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Majority sides with hotel in lawsuit stemming from molestation

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A divided Indiana Supreme Court affirmed summary judgment for a hotel, its owner and the hotel franchisor that the hotel’s insurance company had no duty to defend a civil complaint brought by a minor motel guest who was molested by an off-duty employee.

R.H.M. was a guest at the New Castle Holiday Inn Express owned by Anil Megha when employee Michael Forshey entered his locked room at night and molested him. Forshey has been convicted of child molestation. R.H.M.’s mom sued the hotel, the franchisor Holiday Hospitality and Megha, claiming, among other things, battery, negligent retention and supervision, and negligent hiring.

AMCO Insurance Co., which insured the Holiday Inn Express, claimed it owed no coverage for any liability from the complaint and it had no duty to defend any of the defendants. Holiday Hospitality and Megha were listed as additional insureds. The policy expressly disclaimed coverage for acts of molestation or abuse by excluding any bodily injury or personal or advertising injury arising from the actual or threatened abuse or molestation by anyone of any person while in the care, custody or control of the insured.”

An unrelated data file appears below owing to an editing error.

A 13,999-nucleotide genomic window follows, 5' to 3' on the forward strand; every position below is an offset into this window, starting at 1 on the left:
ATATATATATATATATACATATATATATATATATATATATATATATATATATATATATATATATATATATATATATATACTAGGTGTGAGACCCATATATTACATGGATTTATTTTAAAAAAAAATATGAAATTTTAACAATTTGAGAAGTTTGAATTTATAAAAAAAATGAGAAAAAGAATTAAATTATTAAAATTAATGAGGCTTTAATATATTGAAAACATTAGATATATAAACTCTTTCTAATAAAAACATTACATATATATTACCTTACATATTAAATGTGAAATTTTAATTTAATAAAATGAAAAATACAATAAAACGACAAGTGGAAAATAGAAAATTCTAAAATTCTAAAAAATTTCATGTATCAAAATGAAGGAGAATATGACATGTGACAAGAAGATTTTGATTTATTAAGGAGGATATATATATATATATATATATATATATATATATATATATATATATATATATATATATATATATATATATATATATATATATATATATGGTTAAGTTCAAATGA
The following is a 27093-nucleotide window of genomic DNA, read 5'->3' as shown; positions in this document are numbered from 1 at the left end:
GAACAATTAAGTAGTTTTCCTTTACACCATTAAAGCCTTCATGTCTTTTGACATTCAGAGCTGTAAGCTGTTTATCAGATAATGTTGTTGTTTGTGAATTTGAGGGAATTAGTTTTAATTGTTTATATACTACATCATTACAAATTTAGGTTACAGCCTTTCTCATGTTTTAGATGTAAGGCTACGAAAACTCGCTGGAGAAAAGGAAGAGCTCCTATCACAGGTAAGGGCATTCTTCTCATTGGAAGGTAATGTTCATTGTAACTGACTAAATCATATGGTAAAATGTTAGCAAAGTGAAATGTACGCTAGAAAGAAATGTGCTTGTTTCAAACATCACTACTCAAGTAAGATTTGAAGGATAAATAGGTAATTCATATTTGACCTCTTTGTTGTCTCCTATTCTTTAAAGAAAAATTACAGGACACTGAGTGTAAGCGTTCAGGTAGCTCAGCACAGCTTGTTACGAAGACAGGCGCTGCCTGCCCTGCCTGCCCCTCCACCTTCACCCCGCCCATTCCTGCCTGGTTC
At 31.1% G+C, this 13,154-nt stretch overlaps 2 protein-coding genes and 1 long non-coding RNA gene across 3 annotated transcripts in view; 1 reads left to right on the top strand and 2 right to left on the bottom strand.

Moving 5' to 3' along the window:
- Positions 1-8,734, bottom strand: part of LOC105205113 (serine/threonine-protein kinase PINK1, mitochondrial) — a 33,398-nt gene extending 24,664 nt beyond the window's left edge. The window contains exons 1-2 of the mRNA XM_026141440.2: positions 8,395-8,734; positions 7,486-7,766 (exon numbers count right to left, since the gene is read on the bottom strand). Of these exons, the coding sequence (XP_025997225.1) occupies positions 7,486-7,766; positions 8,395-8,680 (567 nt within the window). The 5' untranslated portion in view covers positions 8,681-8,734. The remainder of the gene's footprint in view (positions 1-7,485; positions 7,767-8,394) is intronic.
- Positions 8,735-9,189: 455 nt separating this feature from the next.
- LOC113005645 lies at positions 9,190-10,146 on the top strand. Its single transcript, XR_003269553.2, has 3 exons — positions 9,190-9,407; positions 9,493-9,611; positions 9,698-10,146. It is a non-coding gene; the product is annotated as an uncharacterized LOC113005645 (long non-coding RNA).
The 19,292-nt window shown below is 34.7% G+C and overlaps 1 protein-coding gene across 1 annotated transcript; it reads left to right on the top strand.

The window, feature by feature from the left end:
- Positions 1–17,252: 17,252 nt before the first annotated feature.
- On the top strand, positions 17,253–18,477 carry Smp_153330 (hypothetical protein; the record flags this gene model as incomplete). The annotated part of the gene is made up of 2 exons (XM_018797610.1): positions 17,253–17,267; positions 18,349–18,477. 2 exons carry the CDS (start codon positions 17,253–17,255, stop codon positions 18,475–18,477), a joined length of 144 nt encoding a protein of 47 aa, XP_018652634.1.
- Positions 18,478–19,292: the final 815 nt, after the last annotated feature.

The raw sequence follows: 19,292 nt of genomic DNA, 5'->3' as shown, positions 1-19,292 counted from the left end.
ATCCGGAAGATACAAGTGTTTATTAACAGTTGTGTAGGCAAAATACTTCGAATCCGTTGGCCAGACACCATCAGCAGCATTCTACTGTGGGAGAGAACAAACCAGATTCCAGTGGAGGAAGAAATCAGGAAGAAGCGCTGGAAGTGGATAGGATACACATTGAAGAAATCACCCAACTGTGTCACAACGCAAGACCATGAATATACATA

The trial court ruled in favor of the defendants, but the Indiana Court of Appeals reversed, finding a genuine issue of material fact as to whether R.H.M. was in the care, custody or control of the hotel at the time of the molestation.

In Holiday Hospitality Franchising, Inc. v. AMCO Insurance Company, 33S01-1206-CT-312, Justice Steven David, writing for the majority, affirmed summary judgment for the insurance company. Focusing on the “care, custody or control” portion of the policy and using those terms’ definitions from Webster’s Dictionary, David and Justices Mark Massa and Loretta Rush found the child was not in the custody or control of the hotel, but he was in the care of the hotel at the time of the molestation.

“Simply put, we believe these facts reflect precisely the sort of scenario contemplated by the parties to be excluded from coverage when they agreed to the insurance contract,” David wrote.  
 
Chief Justice Brent Dickson concurred in a separate opinion, believing the proper understanding of “care” is established by Indiana law that a hotel guest is considered a business invitee and is entitled to a reasonable duty of care. In this case, “care” exists as a matter of law, so the exclusion applies.

Justice Robert Rucker dissented, believing it should be up to the trier of fact as to whether R.H.M. was under the control or care of the hotel.

 

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